Mortgage refinancing, much like buying a home, can sometimes be a scary process because it involves what usually is the largest asset you have. That’s the case for us, our home is our more valuable physical financial asset by far, and so any decision involve something of that magnitude can be a little scary.

Fortunately, mortgages aren’t quite that complicated and there is a wealth of resources available to help you compare different offers.

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 Government 
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Making Home Affordable Mortgage Refinance & Modification Program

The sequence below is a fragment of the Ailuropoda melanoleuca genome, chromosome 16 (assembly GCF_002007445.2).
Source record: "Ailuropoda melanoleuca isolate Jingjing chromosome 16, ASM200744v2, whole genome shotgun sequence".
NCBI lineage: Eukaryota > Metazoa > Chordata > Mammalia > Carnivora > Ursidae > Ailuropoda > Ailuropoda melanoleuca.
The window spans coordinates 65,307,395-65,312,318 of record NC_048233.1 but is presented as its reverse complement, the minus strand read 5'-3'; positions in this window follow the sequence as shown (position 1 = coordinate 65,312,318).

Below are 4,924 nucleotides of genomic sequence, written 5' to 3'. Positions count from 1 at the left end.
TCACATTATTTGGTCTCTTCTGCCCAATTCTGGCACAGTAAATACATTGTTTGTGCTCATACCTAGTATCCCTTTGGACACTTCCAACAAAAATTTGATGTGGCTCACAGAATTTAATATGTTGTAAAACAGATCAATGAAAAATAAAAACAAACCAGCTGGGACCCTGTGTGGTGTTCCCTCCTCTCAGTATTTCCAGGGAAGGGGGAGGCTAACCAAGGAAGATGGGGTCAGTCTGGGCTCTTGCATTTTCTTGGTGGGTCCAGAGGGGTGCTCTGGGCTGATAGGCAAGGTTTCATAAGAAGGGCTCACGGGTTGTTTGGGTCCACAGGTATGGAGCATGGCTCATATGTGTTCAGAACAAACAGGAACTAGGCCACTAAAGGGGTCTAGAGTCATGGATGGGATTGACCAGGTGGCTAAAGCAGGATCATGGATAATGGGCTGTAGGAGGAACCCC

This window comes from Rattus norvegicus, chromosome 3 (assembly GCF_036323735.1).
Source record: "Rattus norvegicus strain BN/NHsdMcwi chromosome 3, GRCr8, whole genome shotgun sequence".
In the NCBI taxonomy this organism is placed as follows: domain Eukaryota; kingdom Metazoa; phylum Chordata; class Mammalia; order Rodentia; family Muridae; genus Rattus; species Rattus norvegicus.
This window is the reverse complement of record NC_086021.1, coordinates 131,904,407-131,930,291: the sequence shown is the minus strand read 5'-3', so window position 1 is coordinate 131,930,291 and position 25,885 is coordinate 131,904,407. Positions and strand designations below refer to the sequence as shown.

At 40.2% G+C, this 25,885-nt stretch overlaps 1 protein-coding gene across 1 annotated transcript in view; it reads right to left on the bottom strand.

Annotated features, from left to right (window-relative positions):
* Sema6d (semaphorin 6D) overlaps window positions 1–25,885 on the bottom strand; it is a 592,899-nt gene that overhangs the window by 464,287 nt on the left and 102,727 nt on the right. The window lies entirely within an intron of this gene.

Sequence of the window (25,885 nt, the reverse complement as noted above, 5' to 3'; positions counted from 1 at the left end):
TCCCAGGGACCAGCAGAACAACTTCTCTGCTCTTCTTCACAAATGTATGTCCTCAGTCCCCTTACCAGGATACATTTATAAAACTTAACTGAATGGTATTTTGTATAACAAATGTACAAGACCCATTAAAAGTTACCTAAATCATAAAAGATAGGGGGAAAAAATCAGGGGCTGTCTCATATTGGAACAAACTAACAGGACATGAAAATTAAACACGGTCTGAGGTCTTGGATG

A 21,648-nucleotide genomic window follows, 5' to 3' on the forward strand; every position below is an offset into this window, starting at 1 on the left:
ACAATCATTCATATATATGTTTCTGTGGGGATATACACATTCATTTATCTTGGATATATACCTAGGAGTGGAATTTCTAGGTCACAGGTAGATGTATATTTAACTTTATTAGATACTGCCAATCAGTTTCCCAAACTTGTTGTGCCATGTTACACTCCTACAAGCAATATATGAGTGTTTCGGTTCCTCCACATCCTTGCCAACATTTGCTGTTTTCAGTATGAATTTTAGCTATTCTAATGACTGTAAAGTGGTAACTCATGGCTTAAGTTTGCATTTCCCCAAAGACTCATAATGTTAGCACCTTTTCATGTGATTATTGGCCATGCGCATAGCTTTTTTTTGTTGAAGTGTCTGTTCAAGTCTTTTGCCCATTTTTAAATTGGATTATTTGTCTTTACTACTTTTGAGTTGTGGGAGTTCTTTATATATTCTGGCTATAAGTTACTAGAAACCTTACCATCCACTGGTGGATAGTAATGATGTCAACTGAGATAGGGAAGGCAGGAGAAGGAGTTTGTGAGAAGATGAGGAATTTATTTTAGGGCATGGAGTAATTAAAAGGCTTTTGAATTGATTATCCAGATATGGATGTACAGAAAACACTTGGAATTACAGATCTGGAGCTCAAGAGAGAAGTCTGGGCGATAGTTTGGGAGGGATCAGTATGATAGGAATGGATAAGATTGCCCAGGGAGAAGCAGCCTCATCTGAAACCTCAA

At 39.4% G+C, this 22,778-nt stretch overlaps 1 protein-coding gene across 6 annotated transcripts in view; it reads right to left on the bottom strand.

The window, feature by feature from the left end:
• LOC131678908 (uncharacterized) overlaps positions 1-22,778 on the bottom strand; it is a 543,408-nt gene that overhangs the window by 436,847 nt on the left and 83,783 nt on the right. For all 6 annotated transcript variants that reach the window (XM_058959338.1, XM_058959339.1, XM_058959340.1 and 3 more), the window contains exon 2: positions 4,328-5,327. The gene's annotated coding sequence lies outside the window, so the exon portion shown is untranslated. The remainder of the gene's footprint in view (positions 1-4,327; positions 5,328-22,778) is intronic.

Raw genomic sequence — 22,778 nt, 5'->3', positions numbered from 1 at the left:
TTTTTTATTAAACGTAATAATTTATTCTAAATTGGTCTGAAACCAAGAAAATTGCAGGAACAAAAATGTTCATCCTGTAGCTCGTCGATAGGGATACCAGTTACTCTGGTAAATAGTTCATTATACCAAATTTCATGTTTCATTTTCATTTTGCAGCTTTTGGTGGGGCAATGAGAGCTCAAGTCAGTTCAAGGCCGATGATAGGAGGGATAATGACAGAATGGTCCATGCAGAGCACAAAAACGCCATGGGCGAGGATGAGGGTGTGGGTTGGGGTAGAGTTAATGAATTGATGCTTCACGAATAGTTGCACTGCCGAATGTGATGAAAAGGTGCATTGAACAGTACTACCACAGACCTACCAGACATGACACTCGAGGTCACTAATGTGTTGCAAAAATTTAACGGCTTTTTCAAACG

Farm House with Rising SunI’ve been hearing a lot about the government’s Making Home Affordable mortgage refinance program. Having looked at refinancing our mortgage a few months ago, but not pulling the trigger, I was interested to see if we could benefit from this program (we can’t, but that’s not a bad thing). It’s designed to help people get more favorable loan terms in scenarios where their home has lost value. A lot of lenders won’t refinance a loan if the value of your home is less than the loan amount, it’s simply a matter of math; this program looks to help alleviate some of that.